`rCharts`

, `d3.js`

, and `igraph`

This example will walk through the steps of using the `R`

package `igraph`

to create a tree network for a sankey diagram. This is a great exercise to learn some basics of `igraph`

, explore the construction of a sankey, and determine the conditions for a network to be drawn properly as a sankey. After all of this, we will plot our network with the `rCharts`

implementation of the d3.js sankey plugin.

Let's first start by loading the `igraph`

and `rCharts`

packages. Then we will use `graph.tree`

to build a tree network with 40 vertices with 4 children.

```
require(igraph)
require(rCharts)
g <- graph.tree(40, children = 4)
```

For fun, we will assign a weight of 1 `E(g)$weight = 1`

for each edge and then draw a Sankey diagram using `rCharts`

. Going forward I will try to explain the `R`

code through comments in the code block.

```
E(g)$weight = 1
edgelist <- get.data.frame(g) #this will give us a data frame with from,to,weight
colnames(edgelist) <- c("source","target","value")
#make character rather than numeric for proper functioning
edgelist$source <- as.character(edgelist$source)
edgelist$target <- as.character(edgelist$target)
sankeyPlot <- rCharts$new()
sankeyPlot$setLib('libraries/widgets/d3_sankey')
sankeyPlot$setTemplate(script = "libraries/widgets/d3_sankey/layouts/chart.html")
sankeyPlot$set(
data = edgelist,
nodeWidth = 15,
nodePadding = 10,
layout = 32,
width = 960,
height = 500
)
sankeyPlot$print(chartId = 'sankey1')
```

Interact with the sankey plot a little, and try to find the problem in our hastily constructed network. Hovering over the vertex 4 will reveal our issue. The edge from 1 to 4 is not as big as the sum of the edges going out from 4. For this to make sense, unless 4 is magically creating something, the sum of the inflow should equal the sum of the outflow. Since 4 has four children each with weight of 1 (outflow = 1 + 1 + 1 + 1 = 4), we would expect the inflow to also be 4. It is only 1 though since we made all our edges' weights = 1 `E(g)$weight = 1`

. How then would we build our network with edge weights so that for each vertex, the sum of in equals the sum of out.

I am a network novice, so while the code below works, I am sure there are better ways of accomplishing the desired result. I heavily commented the code, but I will quickly describe the steps. The code starts at the lowest level of the heirarchy, or those vertexes where there is nothing going out (out degree = 0). In our network, these are 11 through 40. With `igraph`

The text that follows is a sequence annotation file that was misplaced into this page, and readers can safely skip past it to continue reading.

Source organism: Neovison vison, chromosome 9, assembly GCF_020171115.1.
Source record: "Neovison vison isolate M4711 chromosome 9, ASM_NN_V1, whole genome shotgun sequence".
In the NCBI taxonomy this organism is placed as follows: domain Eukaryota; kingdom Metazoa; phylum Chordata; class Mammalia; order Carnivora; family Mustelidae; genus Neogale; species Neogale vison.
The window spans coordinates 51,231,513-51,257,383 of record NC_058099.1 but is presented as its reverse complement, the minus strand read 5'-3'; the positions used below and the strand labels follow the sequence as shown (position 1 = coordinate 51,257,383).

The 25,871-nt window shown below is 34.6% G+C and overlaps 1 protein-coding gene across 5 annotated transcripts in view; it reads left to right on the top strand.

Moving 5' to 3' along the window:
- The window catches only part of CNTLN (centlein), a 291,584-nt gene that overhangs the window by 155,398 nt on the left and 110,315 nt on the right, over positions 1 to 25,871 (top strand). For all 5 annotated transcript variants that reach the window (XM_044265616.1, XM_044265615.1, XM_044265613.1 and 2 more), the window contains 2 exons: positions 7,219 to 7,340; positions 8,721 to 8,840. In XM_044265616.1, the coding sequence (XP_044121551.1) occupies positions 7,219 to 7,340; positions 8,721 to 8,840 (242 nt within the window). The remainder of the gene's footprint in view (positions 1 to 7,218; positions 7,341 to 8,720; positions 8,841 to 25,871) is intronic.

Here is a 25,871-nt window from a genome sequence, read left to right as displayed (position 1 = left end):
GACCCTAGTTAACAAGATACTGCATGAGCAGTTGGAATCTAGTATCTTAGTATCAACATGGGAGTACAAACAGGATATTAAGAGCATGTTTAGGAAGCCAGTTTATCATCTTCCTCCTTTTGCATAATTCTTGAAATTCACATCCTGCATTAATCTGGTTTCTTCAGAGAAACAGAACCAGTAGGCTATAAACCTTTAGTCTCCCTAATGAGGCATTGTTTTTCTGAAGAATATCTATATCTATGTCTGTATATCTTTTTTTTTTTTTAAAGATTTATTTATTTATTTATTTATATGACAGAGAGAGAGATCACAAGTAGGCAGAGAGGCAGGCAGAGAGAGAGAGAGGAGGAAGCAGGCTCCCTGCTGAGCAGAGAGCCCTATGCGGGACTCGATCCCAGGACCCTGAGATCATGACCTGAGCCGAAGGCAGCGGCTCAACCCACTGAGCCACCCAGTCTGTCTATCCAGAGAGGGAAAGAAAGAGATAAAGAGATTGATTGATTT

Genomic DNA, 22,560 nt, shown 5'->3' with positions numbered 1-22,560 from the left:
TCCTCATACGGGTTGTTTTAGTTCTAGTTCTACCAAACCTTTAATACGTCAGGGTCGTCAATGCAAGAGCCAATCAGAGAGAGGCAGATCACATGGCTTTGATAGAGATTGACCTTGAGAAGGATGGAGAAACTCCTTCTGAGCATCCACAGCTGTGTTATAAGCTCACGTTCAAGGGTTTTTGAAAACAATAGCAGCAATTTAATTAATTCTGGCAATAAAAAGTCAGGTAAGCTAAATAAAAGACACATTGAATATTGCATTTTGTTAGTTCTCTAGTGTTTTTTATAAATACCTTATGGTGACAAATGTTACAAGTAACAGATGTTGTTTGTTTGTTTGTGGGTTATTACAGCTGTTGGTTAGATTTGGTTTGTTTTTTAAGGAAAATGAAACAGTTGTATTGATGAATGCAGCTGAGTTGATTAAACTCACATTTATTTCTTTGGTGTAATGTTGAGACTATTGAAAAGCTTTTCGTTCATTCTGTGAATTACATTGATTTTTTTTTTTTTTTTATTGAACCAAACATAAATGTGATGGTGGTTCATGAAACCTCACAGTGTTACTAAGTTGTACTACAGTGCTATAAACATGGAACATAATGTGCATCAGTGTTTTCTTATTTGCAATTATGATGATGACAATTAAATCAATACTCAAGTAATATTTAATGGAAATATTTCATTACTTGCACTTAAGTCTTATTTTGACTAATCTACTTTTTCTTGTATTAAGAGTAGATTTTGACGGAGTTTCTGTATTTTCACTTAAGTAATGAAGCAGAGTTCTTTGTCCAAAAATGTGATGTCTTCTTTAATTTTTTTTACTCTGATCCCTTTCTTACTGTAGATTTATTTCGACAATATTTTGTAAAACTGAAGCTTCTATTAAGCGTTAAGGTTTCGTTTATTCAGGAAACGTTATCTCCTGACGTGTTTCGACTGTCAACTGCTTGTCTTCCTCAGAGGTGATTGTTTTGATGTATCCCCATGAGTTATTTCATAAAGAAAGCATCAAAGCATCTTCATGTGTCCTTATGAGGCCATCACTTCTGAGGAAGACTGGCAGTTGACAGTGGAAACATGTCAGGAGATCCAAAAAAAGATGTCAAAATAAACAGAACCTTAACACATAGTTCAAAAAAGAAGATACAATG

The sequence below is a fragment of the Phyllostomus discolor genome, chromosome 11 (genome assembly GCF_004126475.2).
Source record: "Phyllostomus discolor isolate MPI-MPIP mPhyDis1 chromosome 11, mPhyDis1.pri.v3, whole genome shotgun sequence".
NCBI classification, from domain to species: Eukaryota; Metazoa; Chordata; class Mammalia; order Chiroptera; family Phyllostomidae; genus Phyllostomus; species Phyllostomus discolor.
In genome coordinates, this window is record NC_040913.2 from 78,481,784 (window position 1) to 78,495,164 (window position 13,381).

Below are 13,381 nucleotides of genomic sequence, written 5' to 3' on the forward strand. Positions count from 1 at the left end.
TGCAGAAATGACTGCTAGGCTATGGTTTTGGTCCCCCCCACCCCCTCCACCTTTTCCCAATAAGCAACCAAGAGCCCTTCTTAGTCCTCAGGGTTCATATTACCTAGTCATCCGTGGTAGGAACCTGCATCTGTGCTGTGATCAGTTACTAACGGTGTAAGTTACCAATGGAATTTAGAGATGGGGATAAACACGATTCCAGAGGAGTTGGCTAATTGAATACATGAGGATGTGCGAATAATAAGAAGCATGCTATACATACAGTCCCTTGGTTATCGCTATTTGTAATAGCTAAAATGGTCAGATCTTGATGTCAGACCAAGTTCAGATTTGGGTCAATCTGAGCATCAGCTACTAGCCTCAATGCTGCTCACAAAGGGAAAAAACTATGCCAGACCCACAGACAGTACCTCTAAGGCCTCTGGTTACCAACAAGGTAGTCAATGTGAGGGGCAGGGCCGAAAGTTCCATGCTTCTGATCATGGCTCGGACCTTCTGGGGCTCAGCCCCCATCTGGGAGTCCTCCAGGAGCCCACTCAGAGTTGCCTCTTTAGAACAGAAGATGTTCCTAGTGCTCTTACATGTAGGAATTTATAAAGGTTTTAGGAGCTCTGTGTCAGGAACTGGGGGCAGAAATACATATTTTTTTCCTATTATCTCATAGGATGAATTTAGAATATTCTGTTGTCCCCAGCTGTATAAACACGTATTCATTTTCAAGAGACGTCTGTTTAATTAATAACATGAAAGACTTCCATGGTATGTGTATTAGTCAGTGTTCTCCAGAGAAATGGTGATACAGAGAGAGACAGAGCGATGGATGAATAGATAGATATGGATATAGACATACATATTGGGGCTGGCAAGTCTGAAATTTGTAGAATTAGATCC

we can identify these by `V(g2)[degree(g2,mode="out")==0]`

. For these we will assign a weight. Then we will loop through all of the edges summing all of the weights of the out until we have reached the top of the heirarchy.

```
g2 <- graph.tree(40, children=4)
#to construct a sankey the weight of each vertex should be the sum
#of its outgoing edges
#I believe the first step in creating a network that satisfies this condition
#is define a vertex weight for all vertexes with out degree = 0
#but first let's define 0 for all
V(g2)$weight = 0
#now for all vertexes with out degree = 0
V(g2)[degree(g2,mode="out")==0]$weight <- runif(n=length(V(g2)[degree(g2,mode="out")==0]),min=0,max=100)
#the lowest level of the heirarchy is defined with a random weight
#with the lowest level defined we should now be able to sum the vertex weights
#to define the edge weight
#E(g2)$weight = 0.1 #define all weights small to visually see as we build sankey
E(g2)[to(V(g2)$weight>0)]$weight <- V(g2)[V(g2)$weight>0]$weight
#and to find the neighbors to the 0 out degree vertex
#we could do V(g2)[nei(degree(g2,mode="out")==0)]
#we have everything we need to build the rest by summing
#these edge weights if there are edges still undefined
#so set up a loop to run until all edges have a defined weight
while(max(is.na(E(g2)$weight))) {
#get.data.frame gives us from, to, and weight
#we will get this to make an easier reference later
df <- get.data.frame(g2)
#now go through each edge and find the sum of all its subedges
#we need to check to make sure out degree of its "to" vertex is not 0
#or we will get 0 since there are no edges for vertex with out degree 0
for (i in 1:nrow(df)) {
x = df[i,]
#sum only those with out degree > 0 or sum will be 0
if(max(df$from==x$to)) {
E(g2)[from(x$from) & to(x$to)]$weight = sum(E(g2)[from(x$to)]$weight)
}
}
}
edgelistWeight <- get.data.frame(g2)
colnames(edgelistWeight) <- c("source","target","value")
edgelistWeight$source <- as.character(edgelistWeight$source)
edgelistWeight$target <- as.character(edgelistWeight$target)
sankeyPlot2 <- rCharts$new()
sankeyPlot2$setLib('libraries/widgets/d3_sankey')
sankeyPlot2$setTemplate(script = 'libraries/widgets/d3_sankey/layouts/chart.html')
sankeyPlot2$set(
data = edgelistWeight,
nodeWidth = 15,
nodePadding = 10,
layout = 32,
width = 960,
height = 500
)
sankeyPlot2
```

There are very good examples illustrating the use of `igraph`

to plot a network. This is not one of these examples. For fun though, let's plot the network with igraph using just the defaults to compare it to our Sankey output from above.

```
plot(g2)
```

Believe it or not, there is an entire site devoted to sankey diagrams. For all the sankey you can handle, check out http://sankey-diagrams.com. Here are a couple more sankeys generated from `rCharts`

: http://rcharts.io/viewer/?6001601#.UeWfuY3VCSo, http://rcharts.io/viewer/?6003605, http://rcharts.io/viewer/?6003575.